CoolIT Systems Vantage A.L.C. CPU Cooler Review
Retail Packaging, Components, Design
Coolit has put together an attractive package for the new Vantage CPU cooler. The front panel has a studio photo of the product with a diagram outlining the key features available with the Vantage. I actually think this form of marketing is more helpful than some that are littered with words and small case badge graphics because they are clear, concise, and visual at the same time.
The back panel includes more literature about the design features and specifications.
The entire unit and accessories are secured with molded styrofoam and wrapped in plastic. Everything arrived perfectly without any defects due to packaging and shipping.
Here's a good shot of how the unit was wrapped in plastic during packing and shipping.
The Vantage includes multiple mountain brackets and backplates for every modern AMD and Intel CPU socket type on the market today. This is truly a universal cooler in the truest sense and makes sense for consumers who like to upgrade frequently to new CPUs.
Coolit Systems also bundled a very detailed user manual with a spiral binding. This is definitely how manuals should be compiled for consumers.
I had to include an example of how the user manual was packaged because everything is written clearly and the photos help users through the installation process a lot better than other forms I've seen in the past. Kudos to Coolit for creating an easy to use and read manual!
Components and Design overview
Here is the entire Vantage unit out of its retail packaging. One of the first myths that got busted right away was that the Vantage does not have a push-pull fan configuration like the popular Corsair H70. The second fan on the outside of the radiator is just a spacer to add more room between the radiator and the chassis. I was highly disappointed about this, but I'll try to focus on the other positive aspects of this unit instead.
Here is the outer spacer that does not include a fan to help exhaust (or pull in cool air) into the case. It will be interesting to see if this configuration works better than push-pull configurations on other heatsinks and CPU coolers we will pit the Vantage against in our load testing.
The lone 120mm fan on the Vantage is on the inside portion of the radiator and blows hot air through the radiator out the back of the chassis. This doesn't seem like the best approach in my opinion, but I'll hold judgment until I see the Vantage in action later in the review.
Here's a quick shot at the water relay lines going in and out of the radiator. It also looks like they added a third outlet to add another relay line, but as you can see it is closed. Might be nice to find out how Coolit was going to utilize this extra relay line. You can also see the four-pin power connector that goes from the radiator/fan to the motherboard.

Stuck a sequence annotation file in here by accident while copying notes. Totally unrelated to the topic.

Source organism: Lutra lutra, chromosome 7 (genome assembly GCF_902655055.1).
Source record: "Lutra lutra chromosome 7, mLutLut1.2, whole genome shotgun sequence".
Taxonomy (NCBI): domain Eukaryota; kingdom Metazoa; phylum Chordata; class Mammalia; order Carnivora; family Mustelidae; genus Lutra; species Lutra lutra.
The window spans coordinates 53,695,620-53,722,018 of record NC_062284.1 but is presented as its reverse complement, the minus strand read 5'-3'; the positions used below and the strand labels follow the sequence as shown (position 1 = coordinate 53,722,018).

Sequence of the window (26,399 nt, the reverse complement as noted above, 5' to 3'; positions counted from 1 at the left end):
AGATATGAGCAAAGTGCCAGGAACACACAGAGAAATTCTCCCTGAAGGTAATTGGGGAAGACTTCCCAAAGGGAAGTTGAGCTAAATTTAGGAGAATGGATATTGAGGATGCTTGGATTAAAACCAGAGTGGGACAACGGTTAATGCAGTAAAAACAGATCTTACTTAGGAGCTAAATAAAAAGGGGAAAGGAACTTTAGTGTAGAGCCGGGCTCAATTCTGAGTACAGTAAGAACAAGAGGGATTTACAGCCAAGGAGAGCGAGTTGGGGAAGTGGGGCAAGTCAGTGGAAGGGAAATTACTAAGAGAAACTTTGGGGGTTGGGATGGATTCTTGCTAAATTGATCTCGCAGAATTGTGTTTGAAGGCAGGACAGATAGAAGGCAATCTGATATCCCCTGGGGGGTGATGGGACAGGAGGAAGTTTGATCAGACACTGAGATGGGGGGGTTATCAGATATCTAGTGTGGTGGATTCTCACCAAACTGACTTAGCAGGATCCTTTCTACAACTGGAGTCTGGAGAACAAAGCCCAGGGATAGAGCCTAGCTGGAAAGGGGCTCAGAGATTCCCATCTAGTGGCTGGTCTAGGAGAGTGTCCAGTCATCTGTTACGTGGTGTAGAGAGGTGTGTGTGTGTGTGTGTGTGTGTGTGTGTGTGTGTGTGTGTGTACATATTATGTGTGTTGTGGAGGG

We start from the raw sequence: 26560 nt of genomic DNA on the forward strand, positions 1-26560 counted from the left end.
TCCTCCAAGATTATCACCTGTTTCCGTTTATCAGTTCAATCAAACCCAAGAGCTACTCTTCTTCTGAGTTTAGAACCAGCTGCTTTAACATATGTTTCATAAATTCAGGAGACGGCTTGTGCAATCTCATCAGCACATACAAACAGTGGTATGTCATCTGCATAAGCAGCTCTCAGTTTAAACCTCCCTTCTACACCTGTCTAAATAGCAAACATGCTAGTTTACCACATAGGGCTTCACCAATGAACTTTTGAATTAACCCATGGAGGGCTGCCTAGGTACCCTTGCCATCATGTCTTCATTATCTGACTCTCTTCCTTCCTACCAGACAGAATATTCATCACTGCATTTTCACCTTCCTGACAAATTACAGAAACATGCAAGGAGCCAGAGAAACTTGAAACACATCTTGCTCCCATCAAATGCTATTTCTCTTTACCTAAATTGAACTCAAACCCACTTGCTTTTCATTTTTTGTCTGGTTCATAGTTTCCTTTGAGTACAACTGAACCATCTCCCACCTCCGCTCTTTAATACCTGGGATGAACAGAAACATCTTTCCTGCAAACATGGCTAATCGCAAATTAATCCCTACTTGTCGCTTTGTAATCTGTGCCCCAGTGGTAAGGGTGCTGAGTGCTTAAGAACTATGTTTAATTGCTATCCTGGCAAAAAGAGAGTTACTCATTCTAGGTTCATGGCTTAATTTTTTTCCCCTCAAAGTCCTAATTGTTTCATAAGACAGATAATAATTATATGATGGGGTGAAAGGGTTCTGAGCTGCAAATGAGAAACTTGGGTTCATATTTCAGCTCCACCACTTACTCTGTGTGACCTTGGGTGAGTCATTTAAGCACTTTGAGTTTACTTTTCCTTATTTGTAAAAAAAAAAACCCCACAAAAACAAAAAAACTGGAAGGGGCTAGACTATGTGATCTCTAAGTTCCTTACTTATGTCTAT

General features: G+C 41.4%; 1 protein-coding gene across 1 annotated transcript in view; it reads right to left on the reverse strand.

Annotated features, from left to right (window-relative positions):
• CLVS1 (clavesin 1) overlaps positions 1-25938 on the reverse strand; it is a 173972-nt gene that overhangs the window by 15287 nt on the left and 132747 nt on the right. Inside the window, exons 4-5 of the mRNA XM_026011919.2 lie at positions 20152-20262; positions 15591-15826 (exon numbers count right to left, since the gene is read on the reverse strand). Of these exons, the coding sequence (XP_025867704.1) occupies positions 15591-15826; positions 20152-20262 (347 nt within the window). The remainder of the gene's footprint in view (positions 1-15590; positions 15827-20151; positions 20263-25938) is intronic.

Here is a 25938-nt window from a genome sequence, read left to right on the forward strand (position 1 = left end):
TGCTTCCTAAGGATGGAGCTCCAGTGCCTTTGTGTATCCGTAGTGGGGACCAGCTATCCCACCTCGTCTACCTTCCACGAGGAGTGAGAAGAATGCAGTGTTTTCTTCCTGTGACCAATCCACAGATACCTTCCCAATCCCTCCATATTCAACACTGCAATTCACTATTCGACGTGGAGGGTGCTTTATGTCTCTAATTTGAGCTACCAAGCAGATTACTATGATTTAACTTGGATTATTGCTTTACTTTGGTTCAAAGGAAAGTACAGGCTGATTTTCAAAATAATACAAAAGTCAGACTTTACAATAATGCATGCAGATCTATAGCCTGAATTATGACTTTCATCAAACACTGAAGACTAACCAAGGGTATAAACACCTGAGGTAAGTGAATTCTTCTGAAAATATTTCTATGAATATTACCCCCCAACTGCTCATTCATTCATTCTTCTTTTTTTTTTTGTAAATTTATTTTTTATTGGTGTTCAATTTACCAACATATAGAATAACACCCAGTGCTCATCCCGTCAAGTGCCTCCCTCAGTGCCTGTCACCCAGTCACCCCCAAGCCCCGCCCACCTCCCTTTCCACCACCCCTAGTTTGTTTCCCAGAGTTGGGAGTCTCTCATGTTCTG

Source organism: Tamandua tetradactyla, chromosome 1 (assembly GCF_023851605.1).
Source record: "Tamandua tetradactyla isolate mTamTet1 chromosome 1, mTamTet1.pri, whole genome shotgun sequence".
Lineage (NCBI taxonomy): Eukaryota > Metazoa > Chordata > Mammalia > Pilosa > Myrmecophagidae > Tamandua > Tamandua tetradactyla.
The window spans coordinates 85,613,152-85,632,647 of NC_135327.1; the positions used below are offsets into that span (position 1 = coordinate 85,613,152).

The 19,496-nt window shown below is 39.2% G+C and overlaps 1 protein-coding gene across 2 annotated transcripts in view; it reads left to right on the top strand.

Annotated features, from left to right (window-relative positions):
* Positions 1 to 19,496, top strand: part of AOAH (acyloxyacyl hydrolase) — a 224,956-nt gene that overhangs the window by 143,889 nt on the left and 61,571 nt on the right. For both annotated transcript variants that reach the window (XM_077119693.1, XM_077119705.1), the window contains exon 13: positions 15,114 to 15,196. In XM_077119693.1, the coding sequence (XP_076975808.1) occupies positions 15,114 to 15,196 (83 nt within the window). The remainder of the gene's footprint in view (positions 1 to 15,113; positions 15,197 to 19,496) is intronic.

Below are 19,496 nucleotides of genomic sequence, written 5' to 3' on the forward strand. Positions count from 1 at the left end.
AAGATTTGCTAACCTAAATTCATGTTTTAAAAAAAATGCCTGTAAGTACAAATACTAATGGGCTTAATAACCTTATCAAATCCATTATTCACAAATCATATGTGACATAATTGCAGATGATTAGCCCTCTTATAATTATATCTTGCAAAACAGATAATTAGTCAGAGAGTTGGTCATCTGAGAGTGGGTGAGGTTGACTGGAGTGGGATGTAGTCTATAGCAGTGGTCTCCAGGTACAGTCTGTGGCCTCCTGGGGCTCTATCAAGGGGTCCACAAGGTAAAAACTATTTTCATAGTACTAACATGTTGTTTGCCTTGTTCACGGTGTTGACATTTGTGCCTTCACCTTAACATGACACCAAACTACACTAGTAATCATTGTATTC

One of the top selling points for the new Vantage CPU cooler is the programmable LCD display on the top of the waterblock/pump configuration. The LCD can be used in horizontal and vertical configurations and change into six different colors depending on the user's preference. There are two buttons to toggle between menu items on the display and another button to select different options in the display menu. You can also see that there are four thumbscrews that can be hand-turned or secured to the motherboard with a screwdriver. I prefer to save my hand and use a screwdriver because it also give me even pressure that will produce even contact with the CPU cooler and processor.
The base of the pump/waterblock on the Vantage is a bit larger than the previous Domino A.L.C. and Coolit took the liberty of applying a thin layer of their own thermal paste blend. The stock mount can actually be configured to use the Vantage with LGA 1366, LGA 1156, and LGA 775 processors.
Here's a close-up shot of the thermal paste that Coolit applied when they shipped the unit. In my opinion, it looks like the thermal paste was spread a bit too thin because I can see pores in the paste, which could cause issues later during load testing. The copper base itself has more of a matte finish instead of a polished finish, but it still looked to be milled very well and I didn't any deep grooves or swirls in the copper to indicate the milling process was done inappropriately.
Lastly, the water relay lines going into the pump/waterblock housing swivel so users can move them around to fit their particular case. This is a great idea because there are some instances where you need a little flexibility to make the unit fit into your setup. Overall, I liked the new LCD display and mounting system, but I was turned off a bit by the lack of a push-pull fan configuration that has been successful on other self-contained watercooling units.
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